How we educated our kids as a full-time traveling family (and how much it cost!)

Over the course of a year and a half, myself, my wife, Alice Kabwe, and my two young kids lived out of our suitcases while traveling to South Africa, Kenya, Zambia, Spain, the USA, Mexico and the Dominican Republic. It was not always easy, but it was such an amazing time of growth and has given us memories that our family will share forever.

As we set off on these travels, one of our biggest desires was for our kids to experience different cultures and interact with people from different backgrounds, languages, and lifestyles. This, in and of itself, is a huge education for kids and we have seen the impact in how our kids interact with others.

We made it a point to have weekend adventures, exploring new places and meeting new people. Since I was working remotely full-time and Alice was working part-time, there were periods when we needed them in school so we could work during the week. As Alice’s work ebbed and flowed, there were also periods when she was more available to spend time with them and we could explore other forms of learning.

The ways that our kids learned as we traveled are pretty representative of the different options that families would have if they also want to travel for longer periods with their kids. Here are the details of what we did:

A local private school in South Africa: ~$320 per child per month

My wife was savvy enough to get online and search for a Reggio Emilia school in Cape Town because of the child-centric approach that they take. The school we found was amazing! Mondays, Wednesdays and Thursdays they met at the small schoolhouse in town, Tuesdays we dropped them at a park at the base of Table Mountain where they would hike and learn about nature, and each Friday would be a different location where they would learn about their environment, whether a beach, a museum or a hiking trail. We also became friends with many of the other local families at the school, hosting dinners and park meetups. This is still my oldest son’s favorite school. Since the school itself was small and struggling to get numbers, they were happy to take us in for just a few months. We’ve found a lot of alternative local schools in different parts of the world are in the same position and willing to take on kids for a few months.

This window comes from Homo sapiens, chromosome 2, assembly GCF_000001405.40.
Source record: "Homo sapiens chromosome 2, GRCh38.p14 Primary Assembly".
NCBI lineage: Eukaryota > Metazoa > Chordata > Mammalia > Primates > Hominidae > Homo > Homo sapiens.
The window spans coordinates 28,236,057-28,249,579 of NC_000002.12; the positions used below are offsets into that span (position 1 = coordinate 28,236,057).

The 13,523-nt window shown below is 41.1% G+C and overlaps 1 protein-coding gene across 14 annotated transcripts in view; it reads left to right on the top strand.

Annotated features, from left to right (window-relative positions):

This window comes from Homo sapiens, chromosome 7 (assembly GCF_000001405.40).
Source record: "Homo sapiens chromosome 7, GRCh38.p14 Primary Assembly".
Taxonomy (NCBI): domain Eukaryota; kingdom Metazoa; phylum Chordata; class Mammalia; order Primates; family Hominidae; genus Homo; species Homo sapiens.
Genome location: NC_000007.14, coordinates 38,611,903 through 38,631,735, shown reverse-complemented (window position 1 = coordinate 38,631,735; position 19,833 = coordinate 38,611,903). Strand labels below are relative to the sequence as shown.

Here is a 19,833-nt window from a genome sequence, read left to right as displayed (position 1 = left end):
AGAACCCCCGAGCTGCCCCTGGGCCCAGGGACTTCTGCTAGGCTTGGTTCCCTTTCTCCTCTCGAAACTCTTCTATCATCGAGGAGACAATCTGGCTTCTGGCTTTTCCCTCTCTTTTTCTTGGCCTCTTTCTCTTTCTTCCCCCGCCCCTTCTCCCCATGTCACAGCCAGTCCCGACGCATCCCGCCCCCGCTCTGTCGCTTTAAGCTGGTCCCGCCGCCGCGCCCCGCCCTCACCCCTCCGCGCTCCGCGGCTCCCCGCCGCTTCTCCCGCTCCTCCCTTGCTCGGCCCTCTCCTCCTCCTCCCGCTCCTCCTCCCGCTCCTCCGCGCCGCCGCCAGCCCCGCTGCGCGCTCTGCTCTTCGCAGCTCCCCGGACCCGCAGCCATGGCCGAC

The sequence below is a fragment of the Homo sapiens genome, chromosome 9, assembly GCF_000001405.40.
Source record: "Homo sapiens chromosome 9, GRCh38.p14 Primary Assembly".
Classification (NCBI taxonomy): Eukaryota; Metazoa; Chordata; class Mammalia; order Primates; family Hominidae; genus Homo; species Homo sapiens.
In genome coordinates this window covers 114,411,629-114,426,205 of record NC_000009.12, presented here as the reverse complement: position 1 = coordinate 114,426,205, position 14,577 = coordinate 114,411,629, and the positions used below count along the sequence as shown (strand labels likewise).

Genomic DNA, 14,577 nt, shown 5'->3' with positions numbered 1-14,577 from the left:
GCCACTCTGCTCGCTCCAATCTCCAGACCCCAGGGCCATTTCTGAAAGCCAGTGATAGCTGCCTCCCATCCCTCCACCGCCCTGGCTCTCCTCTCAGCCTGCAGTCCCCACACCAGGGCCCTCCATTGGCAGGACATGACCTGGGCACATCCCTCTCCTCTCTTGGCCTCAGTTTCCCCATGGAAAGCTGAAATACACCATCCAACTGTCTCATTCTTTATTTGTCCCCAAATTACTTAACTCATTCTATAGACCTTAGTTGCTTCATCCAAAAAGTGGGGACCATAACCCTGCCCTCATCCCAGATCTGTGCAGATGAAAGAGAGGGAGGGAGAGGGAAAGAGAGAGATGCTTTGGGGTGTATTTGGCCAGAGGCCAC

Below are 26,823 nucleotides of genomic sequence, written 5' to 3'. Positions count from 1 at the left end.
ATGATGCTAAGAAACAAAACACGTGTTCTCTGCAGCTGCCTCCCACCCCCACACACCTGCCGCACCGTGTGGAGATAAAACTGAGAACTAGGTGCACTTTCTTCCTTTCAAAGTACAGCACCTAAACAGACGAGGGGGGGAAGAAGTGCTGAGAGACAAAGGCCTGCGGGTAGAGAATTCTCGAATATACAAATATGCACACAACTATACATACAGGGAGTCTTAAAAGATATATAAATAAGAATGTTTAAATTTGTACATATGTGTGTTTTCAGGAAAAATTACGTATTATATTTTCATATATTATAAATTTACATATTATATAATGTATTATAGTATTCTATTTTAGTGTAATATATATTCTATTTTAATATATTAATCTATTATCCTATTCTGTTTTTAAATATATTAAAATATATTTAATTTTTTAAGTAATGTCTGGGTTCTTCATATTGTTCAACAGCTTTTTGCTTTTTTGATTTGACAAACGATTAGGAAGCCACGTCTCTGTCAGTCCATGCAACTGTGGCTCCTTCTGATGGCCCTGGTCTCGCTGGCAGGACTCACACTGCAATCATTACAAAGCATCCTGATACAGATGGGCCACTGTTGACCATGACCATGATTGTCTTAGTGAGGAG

Tutoring in Zambia: ~$400 per month per child

For two months, our oldest child met a tutor at a local farm just outside the capital city, Lusaka, who would teach them, play with them, and take them horseback riding, which the kids loved. Since Zambia was a previous home of ours, we found the tutor through some friends, but you can also find them on Facebook groups. Our youngest went to a small pre-school hosted at the same farm (also about ~$400 per month per child). I would often drop them at the farm and then go set up for the morning at a lovely local coffee shop.

Worldschooling in Spain: Just the price of excursions

For about a month in the south of Spain, our kids were not in school and allowed to play most days. On the weekends, we took the kids to small pueblos, nature reserves, and historic sites. Their “education” was walking around and ordering food from people of different cultures. It was climbing the walls of the Alhambra palace to learn about the Moors who came from North Africa to conquer the Iberian Peninsula. It was visiting old churches and navigating the railway. Some families combine worldschooling with supplemental math or reading lessons, but in our case, we were happy with where our kids were in these areas, and we would weave these topics into our excursions (e.g. “What does that sign say?” “How much change did we get?”) so we did not.